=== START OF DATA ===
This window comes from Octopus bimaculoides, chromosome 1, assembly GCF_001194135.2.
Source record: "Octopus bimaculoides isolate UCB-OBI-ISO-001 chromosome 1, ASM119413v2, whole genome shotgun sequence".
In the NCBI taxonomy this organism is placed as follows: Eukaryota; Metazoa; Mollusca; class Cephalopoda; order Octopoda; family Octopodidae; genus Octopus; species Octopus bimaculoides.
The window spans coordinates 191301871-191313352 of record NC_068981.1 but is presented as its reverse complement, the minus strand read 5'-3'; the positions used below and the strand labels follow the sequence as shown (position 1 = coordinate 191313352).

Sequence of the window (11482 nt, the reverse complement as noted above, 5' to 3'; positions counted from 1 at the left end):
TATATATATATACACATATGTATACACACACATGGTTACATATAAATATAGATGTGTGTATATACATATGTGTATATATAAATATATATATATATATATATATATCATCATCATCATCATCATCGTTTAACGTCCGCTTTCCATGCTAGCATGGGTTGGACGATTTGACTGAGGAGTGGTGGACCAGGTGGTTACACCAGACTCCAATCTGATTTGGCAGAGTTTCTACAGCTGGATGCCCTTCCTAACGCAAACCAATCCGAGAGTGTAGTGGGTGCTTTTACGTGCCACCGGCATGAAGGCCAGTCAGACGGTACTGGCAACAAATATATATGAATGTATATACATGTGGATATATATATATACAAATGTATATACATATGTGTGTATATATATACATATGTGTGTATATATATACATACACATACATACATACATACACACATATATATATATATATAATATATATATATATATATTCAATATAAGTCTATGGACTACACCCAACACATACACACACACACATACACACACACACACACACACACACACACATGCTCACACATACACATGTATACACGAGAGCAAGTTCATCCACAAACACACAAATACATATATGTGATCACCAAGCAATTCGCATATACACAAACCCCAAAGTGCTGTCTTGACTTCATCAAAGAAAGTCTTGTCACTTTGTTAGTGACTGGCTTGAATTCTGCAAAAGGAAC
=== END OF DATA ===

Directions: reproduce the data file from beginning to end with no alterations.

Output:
This window comes from Octopus bimaculoides, chromosome 1, assembly GCF_001194135.2.
Source record: "Octopus bimaculoides isolate UCB-OBI-ISO-001 chromosome 1, ASM119413v2, whole genome shotgun sequence".
In the NCBI taxonomy this organism is placed as follows: Eukaryota; Metazoa; Mollusca; class Cephalopoda; order Octopoda; family Octopodidae; genus Octopus; species Octopus bimaculoides.
The window spans coordinates 191301871-191313352 of record NC_068981.1 but is presented as its reverse complement, the minus strand read 5'-3'; the positions used below and the strand labels follow the sequence as shown (position 1 = coordinate 191313352).

Sequence of the window (11482 nt, the reverse complement as noted above, 5' to 3'; positions counted from 1 at the left end):
TATATATATATACACATATGTATACACACACATGGTTACATATAAATATAGATGTGTGTATATACATATGTGTATATATAAATATATATATATATATATATATATCATCATCATCATCATCATCGTTTAACGTCCGCTTTCCATGCTAGCATGGGTTGGACGATTTGACTGAGGAGTGGTGGACCAGGTGGTTACACCAGACTCCAATCTGATTTGGCAGAGTTTCTACAGCTGGATGCCCTTCCTAACGCAAACCAATCCGAGAGTGTAGTGGGTGCTTTTACGTGCCACCGGCATGAAGGCCAGTCAGACGGTACTGGCAACAAATATATATGAATGTATATACATGTGGATATATATATATACAAATGTATATACATATGTGTGTATATATATACATATGTGTGTATATATATACATACACATACATACATACATACACACATATATATATATATATAATATATATATATATATATTCAATATAAGTCTATGGACTACACCCAACACATACACACACACACATACACACACACACACACACACACACACACATGCTCACACATACACATGTATACACGAGAGCAAGTTCATCCACAAACACACAAATACATATATGTGATCACCAAGCAATTCGCATATACACAAACCCCAAAGTGCTGTCTTGACTTCATCAAAGAAAGTCTTGTCACTTTGTTAGTGACTGGCTTGAATTCTGCAAAAGGAAC